The duty of care producers have to the stars of the show has been of paramount importance since the suicides of former contestants Sophie Gradon, 32, and Mike Thalassitis, 26.
Amber says that while the Michael furore was rumbling on, bosses made sure she had time out of the villa and away from the cameras to speak to a counsellor every day, whether she felt like she needed it or not.
“At the time I was like: ‘Maybe I don’t need it,’ but they said to just go and do it. And actually, it was always good to get outside of the situation and just talk without it being in the villa and [Michael and Joanna] being, like, two seconds away from me. Just being in a safe space to talk helped.”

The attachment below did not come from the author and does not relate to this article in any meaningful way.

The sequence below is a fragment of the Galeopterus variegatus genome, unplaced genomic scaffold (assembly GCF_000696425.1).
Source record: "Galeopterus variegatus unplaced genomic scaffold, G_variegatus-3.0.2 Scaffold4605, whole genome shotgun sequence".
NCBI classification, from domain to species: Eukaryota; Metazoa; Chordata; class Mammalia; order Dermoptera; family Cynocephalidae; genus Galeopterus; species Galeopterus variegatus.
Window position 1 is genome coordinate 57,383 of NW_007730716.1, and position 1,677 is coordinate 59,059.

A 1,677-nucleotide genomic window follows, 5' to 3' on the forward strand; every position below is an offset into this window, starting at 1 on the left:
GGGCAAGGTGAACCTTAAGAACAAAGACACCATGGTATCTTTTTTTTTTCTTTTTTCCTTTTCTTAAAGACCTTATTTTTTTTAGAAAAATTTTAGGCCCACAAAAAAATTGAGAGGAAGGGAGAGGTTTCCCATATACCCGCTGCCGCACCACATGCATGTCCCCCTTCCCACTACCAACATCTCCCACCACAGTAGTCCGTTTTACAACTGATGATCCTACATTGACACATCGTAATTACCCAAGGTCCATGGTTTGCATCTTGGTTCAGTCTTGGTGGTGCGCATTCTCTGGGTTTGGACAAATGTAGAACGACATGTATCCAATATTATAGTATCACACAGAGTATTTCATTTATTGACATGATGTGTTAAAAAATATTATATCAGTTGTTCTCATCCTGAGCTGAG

Since leaving, all the contestants have had compulsory therapy as well as social media training and expert advice on how to manage the mind-boggling amounts of money thrown at them by brands.
“I think it’s eight [therapy] sessions we have to do, and then if we want to continue we can. We also got social media training and financial training as soon as we left the villa and I don’t think that was optional either. We got told about everything that was in the press and how to handle it. They have definitely looked after us well.
“You’ve got to stay in touch with your friends and your family that were there beforehand and not get caught up in everything that’s going on.